What is thrombophilia?
Thrombophilia is any health condition which increases your risk of developing abnormal blood clots. If you are pregnant or plan on becoming pregnant, thrombophilias can lead to a number of complications, including miscarriage and stillbirth.
Blood clots block the transportation of oxygen and important nutrients through the body, which can have a hugely detrimental impact on a fetus.
Risks of thrombophilia
About 20% of American adults have thrombophilia, though many do not realize it. While most women with a thrombophilia experience normal pregnancies, the condition can potentially cause severe problems and put your baby at risk. However, proper care and monitoring can help ensure you have a normal pregnancy.
Possible risk factors for thrombophilias include:
- A genetic predisposition to blood clotting disorders
- A family history of strokes, deep-vein thrombosis, or pulmonary embolisms
- Presence of blood vessel blockage at a young age
- Antiphospholipid syndrome (APS), an acquired immunodeficiency that causes the body to attack certain kinds of fats in blood vessels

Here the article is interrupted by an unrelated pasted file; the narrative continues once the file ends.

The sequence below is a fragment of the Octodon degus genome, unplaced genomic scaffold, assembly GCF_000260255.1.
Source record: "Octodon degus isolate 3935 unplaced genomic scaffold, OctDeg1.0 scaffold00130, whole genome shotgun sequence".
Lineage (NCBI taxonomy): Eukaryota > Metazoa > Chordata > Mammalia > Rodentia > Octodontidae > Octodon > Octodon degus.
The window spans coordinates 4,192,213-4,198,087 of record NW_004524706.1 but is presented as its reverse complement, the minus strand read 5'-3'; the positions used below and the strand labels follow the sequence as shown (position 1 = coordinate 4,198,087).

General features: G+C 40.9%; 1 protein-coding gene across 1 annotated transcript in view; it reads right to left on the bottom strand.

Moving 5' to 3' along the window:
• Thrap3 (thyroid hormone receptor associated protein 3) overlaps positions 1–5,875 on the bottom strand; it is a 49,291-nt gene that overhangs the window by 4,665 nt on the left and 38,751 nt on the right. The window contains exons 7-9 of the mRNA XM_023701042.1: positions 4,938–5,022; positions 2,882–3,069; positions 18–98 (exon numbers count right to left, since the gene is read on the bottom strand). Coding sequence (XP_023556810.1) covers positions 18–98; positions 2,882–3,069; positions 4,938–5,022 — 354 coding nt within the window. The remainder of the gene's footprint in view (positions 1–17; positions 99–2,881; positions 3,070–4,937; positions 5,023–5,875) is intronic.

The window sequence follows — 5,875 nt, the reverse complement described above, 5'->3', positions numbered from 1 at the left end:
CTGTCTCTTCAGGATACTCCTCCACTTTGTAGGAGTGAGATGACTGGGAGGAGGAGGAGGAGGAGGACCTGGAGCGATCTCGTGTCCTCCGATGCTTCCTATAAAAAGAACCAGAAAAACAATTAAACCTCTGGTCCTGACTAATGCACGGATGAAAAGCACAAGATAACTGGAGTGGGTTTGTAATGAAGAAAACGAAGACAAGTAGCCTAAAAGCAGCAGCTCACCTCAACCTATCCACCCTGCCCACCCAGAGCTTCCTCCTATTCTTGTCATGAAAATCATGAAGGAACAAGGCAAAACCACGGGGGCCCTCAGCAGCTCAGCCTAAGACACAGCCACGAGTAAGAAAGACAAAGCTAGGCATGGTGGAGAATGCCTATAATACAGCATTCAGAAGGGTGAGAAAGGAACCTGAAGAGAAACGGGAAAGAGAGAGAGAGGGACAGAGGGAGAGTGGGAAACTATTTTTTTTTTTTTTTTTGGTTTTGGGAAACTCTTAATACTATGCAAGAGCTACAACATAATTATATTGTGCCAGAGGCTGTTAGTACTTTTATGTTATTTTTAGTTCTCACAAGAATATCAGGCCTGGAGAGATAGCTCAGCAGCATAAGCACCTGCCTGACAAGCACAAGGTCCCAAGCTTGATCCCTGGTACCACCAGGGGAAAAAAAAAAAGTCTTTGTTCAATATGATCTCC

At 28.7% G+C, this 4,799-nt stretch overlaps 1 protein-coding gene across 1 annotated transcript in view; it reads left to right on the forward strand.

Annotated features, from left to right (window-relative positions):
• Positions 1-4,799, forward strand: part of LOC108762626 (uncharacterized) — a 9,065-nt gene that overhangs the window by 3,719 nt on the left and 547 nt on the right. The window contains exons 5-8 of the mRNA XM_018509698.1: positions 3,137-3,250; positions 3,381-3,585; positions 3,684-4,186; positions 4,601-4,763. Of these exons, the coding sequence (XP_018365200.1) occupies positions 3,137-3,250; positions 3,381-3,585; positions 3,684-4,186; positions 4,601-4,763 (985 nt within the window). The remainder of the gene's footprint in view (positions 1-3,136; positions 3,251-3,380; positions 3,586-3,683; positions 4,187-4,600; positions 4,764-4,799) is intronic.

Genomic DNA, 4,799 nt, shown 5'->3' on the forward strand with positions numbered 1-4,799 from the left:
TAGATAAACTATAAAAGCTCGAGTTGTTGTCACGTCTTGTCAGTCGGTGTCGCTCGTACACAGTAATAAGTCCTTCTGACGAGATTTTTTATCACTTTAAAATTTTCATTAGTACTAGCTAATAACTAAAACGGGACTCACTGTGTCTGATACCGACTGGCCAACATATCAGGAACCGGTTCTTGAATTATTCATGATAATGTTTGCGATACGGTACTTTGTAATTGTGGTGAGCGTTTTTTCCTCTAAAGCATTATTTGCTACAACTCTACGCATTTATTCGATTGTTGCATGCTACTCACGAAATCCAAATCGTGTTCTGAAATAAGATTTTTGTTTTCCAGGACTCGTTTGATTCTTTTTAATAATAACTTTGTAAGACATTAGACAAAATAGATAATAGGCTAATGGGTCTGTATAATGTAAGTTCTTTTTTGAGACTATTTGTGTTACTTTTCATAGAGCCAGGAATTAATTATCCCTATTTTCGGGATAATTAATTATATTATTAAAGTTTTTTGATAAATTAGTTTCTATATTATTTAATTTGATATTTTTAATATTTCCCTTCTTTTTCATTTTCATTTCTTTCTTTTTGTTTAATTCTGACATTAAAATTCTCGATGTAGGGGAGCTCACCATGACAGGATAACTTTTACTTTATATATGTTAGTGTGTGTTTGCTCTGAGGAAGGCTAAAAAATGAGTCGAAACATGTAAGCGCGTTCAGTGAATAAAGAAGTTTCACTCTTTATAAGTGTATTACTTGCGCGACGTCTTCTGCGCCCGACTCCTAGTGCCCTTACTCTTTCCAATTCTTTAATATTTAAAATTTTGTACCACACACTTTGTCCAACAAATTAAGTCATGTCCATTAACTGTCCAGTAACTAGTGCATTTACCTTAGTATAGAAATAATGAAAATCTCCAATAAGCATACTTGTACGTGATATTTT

Pregnancy complications associated with thrombophilia
Thrombophilia can lead to a number of serious complications for pregnant women.
Some of these complications might include:
- Intrauterine growth restriction (IUGR) – This condition prevents an embryo from growing properly in the womb.
- Placental insufficiency – This occurs when the placenta does not deliver enough nutrients and oxygen to the embryo or fetus.
- Preeclampsia – This condition is characterized by high blood pressure and signs of damage to organs such as the liver and kidneys.
- Premature birth – An increased risk of blood clots can often result in your child being born before the 37th week of pregnancy.
- Miscarriage and stillbirth – Miscarriage and stillbirth both refer to fetuses that die while still in the womb. Miscarriages occur before the 20-week mark, while stillbirths occur after 20 weeks but before birth.
Treatment options for pregnant women with thrombophilia
It is essential to remember that you can have a healthy pregnancy despite thrombophilia. The best way to ensure the health of your baby is by taking steps to prevent blood clots. Your doctor will carefully monitor your blood pressure throughout your pregnancy and may prescribe certain medications to help.
This may include treatment with blood thinners such as heparin, which can help stop clots from forming, or simply low-dose aspirin. You will likely have more prenatal checkups that include ultrasounds and fetal heart rate monitoring to ensure that your baby is developing normally.